by George E. Goldman
The concept of restoration is not new. The theme is a familiar one, but it is proper to be constantly reminded of its Biblical basis. The theme of restoration is contained in both the Old Testament and the New Testament. It is a valid principle because it is taught throughout God’s Word. The restoration of man is an all-important, Biblical subject.
The Restoration Principle from the Days of Adam and Eve
Before sin entered the world, Adam and Eve needed no restoration. They were living in harmony with God’s will. They were in a “covenant relationship” with God. Yes, the very first couple on earth had a two-sided agreement with God. Human obedience was part of that agreement. Adam and Eve were told to be fruitful and to multiply; they were to have dominion over all the earth; they were to tend the garden; Adam was to name the animals; and both of them were not to eat of the tree of the knowledge of good and evil (Gen. 1–2).
Adam and Eve were not earning their right to exist by obeying this covenant, nor were they earning their salvation. Obedience was simply their part of the covenant relationship with God. If they had kept this covenant, then they would have lived forever and every human being today would be in the same covenant relationship with God. There would be no need for restoration.
The Biblical principle of restoration is as old as the first sin. When Adam and Eve broke that covenant, restoration was needed. All of mankind has since felt the need for restoration. Adam and Eve experienced a spiritual separation from God, a broken covenant, and an estrangement from each other. How often they must have blamed each other for their condition! How often they must have longed for restoration! Today, 100 percent of us have the same experiences. Everyone of us feels a need for communing with God and a restoration to a proper relationship with Him.
However, God did not leave Adam and Eve without hope. He graciously (though cryptically) announced the restoration in Gen. 3:15 (the first prophecy in the Bible). The woman’s seed collectively designates the people of God (those who accept the restoration), and the serpent’s seed collectively represents the children of the Devil (those who reject the restoration). So, thus it is clear that the restoration began with the very first sin, and, the good news of it was revealed at the very beginning of the human race.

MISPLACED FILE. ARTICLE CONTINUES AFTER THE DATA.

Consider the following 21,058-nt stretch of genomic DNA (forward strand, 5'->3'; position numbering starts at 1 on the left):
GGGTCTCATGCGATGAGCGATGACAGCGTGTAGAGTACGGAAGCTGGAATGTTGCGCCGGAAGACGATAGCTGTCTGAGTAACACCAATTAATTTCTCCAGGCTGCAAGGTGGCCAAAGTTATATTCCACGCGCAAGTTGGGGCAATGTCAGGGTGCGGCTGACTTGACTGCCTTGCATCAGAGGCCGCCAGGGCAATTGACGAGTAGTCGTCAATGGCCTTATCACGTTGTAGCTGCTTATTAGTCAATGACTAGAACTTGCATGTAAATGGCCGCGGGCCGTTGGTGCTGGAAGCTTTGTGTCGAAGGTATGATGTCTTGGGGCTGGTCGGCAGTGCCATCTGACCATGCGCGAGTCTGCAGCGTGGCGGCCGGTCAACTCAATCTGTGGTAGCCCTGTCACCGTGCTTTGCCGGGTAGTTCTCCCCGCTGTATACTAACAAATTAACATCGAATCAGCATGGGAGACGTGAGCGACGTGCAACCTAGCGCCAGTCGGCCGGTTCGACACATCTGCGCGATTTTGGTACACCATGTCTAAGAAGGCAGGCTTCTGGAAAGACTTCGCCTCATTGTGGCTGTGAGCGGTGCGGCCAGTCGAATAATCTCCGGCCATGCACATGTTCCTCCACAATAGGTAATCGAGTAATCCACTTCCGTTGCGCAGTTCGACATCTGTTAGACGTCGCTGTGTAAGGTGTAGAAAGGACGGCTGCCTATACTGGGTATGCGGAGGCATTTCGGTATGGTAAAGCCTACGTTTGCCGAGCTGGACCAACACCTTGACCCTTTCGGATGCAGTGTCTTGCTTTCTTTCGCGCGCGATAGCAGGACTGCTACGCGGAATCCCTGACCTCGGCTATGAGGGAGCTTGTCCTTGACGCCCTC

The Restoration Principle from the Days of Abel, Enoch, and Noah
From Adam and Eve there came a line of believers in the restoration principle. Abel was the first such true worshiper of God (Heb. 11:4). Enoch and Noah were also members of this group. They are spoken of as “preaching” to their generation.
It was of these also that Enoch foretold this, saying: “Six generations after Adam, Enoch prophesied about these men: ‘Look! The Lord God comes with 10,000 of His holy angels. He will judge everyone and condemn all people who don’t want God, for all their ungodly deeds that they did and for all the harsh things that these ungodly sinners said against Him.’ ” (Jude 1:14-15, International English Bible (IEB)).
If He did not spare the ancient world, but preserved Noah, a herald of righteousness, with seven other persons, when He brought a flood upon the world of the ungodly (2 Pet. 2:5).
God manifested His blessings upon both of them by translating Enoch and preserving Noah.
No Restoration Principle Was Needed in Noah’s Covenant
Following the flood, in Gen. 9:9-17, a covenant was made with Noah and the whole human race. This covenant includes every single person — the seed of the woman as well as the seed of the snake. This covenant restored man’s dominion over the earth. It dealt with the preservation, propagation, and protection of all mankind. The covenant is simply this: God will never again curse the earth with a universal flood or a universal holocaust (Gen. 8:22).
This agreement is one-sided. God initiated it and He will keep all the conditions of it. Mankind does not have to do anything to keep the flood waters from covering the whole earth again. No ecological measures are needed. God has set the rainbow in the sky as a reminder of His unilateral covenant. Thus, the restoration principle is not needed in this case.
The Restoration Principle from the Days of Abraham
All who are familiar with the Bible know of God’s bilateral agreement (covenant) with Abraham. This bilateral covenant holds a very prominent and unique position in all of human history. In fact, the rest of the Old Testament story centers around this agreement (Gen. 12:1-3). The covenant God that made with Abraham is hard to over-emphasize. It is mentioned several more times in Genesis (Gen. 13:14-17; Gen. 15; Gen. 17; Gen. 18; Gen. 21:12; Gen. 22:16-18). New Testament writers frequently refer to it (i.e., Acts 3:25; Gal. 3:8,16) as well.